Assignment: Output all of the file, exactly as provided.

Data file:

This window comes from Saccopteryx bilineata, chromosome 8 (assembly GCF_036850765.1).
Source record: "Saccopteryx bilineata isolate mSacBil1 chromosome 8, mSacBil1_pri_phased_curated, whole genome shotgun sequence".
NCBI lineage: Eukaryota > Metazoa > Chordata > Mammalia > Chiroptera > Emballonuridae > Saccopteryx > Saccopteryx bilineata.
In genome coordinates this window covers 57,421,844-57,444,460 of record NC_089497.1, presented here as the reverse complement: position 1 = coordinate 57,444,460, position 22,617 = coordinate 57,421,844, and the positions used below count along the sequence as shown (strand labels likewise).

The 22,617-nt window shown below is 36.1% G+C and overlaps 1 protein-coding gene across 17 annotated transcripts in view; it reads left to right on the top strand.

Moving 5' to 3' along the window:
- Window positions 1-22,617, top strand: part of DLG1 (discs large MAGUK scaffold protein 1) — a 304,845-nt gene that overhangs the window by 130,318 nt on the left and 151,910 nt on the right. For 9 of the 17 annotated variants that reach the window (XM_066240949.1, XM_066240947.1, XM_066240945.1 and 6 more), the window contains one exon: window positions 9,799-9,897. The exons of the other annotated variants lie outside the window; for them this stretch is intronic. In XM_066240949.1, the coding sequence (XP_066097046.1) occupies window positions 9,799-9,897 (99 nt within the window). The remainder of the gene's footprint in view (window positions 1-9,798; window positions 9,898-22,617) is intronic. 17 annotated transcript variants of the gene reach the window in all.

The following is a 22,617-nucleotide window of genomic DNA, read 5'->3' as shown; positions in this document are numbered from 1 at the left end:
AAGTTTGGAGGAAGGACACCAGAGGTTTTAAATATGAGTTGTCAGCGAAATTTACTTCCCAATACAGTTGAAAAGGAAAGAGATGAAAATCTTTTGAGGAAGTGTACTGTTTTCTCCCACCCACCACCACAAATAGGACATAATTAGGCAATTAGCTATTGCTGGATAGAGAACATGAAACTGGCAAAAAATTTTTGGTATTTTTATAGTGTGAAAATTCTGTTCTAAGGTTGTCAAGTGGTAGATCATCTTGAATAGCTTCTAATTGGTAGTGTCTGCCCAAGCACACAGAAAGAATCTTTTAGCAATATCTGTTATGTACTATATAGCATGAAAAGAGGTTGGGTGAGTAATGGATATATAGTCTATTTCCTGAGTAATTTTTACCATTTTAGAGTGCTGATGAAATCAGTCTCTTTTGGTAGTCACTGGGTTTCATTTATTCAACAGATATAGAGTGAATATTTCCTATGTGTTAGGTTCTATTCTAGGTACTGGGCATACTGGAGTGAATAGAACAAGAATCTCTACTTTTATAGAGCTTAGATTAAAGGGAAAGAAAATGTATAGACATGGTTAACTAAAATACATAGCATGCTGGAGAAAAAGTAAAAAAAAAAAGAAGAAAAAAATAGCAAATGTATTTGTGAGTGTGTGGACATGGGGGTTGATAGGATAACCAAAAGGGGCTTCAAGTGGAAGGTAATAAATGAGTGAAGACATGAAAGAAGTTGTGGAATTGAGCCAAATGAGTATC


This window comes from Saccopteryx bilineata, chromosome 8 (assembly GCF_036850765.1).
Source record: "Saccopteryx bilineata isolate mSacBil1 chromosome 8, mSacBil1_pri_phased_curated, whole genome shotgun sequence".
NCBI lineage: Eukaryota > Metazoa > Chordata > Mammalia > Chiroptera > Emballonuridae > Saccopteryx > Saccopteryx bilineata.
In genome coordinates this window covers 57,421,844-57,444,460 of record NC_089497.1, presented here as the reverse complement: position 1 = coordinate 57,444,460, position 22,617 = coordinate 57,421,844, and the positions used below count along the sequence as shown (strand labels likewise).

The 22,617-nt window shown below is 36.1% G+C and overlaps 1 protein-coding gene across 17 annotated transcripts in view; it reads left to right on the top strand.

Moving 5' to 3' along the window:
- Window positions 1-22,617, top strand: part of DLG1 (discs large MAGUK scaffold protein 1) — a 304,845-nt gene that overhangs the window by 130,318 nt on the left and 151,910 nt on the right. For 9 of the 17 annotated variants that reach the window (XM_066240949.1, XM_066240947.1, XM_066240945.1 and 6 more), the window contains one exon: window positions 9,799-9,897. The exons of the other annotated variants lie outside the window; for them this stretch is intronic. In XM_066240949.1, the coding sequence (XP_066097046.1) occupies window positions 9,799-9,897 (99 nt within the window). The remainder of the gene's footprint in view (window positions 1-9,798; window positions 9,898-22,617) is intronic. 17 annotated transcript variants of the gene reach the window in all.

The following is a 22,617-nucleotide window of genomic DNA, read 5'->3' as shown; positions in this document are numbered from 1 at the left end:
AAGTTTGGAGGAAGGACACCAGAGGTTTTAAATATGAGTTGTCAGCGAAATTTACTTCCCAATACAGTTGAAAAGGAAAGAGATGAAAATCTTTTGAGGAAGTGTACTGTTTTCTCCCACCCACCACCACAAATAGGACATAATTAGGCAATTAGCTATTGCTGGATAGAGAACATGAAACTGGCAAAAAATTTTTGGTATTTTTATAGTGTGAAAATTCTGTTCTAAGGTTGTCAAGTGGTAGATCATCTTGAATAGCTTCTAATTGGTAGTGTCTGCCCAAGCACACAGAAAGAATCTTTTAGCAATATCTGTTATGTACTATATAGCATGAAAAGAGGTTGGGTGAGTAATGGATATATAGTCTATTTCCTGAGTAATTTTTACCATTTTAGAGTGCTGATGAAATCAGTCTCTTTTGGTAGTCACTGGGTTTCATTTATTCAACAGATATAGAGTGAATATTTCCTATGTGTTAGGTTCTATTCTAGGTACTGGGCATACTGGAGTGAATAGAACAAGAATCTCTACTTTTATAGAGCTTAGATTAAAGGGAAAGAAAATGTATAGACATGGTTAACTAAAATACATAGCATGCTGGAGAAAAAGTAAAAAAAAAAAGAAGAAAAAAATAGCAAATGTATTTGTGAGTGTGTGGACATGGGGGTTGATAGGATAACCAAAAGGGGCTTCAAGTGGAAGGTAATAAATGAGTGAAGACATGAAAGAAGTTGTGGAATTGAGCCAAATGAGTATC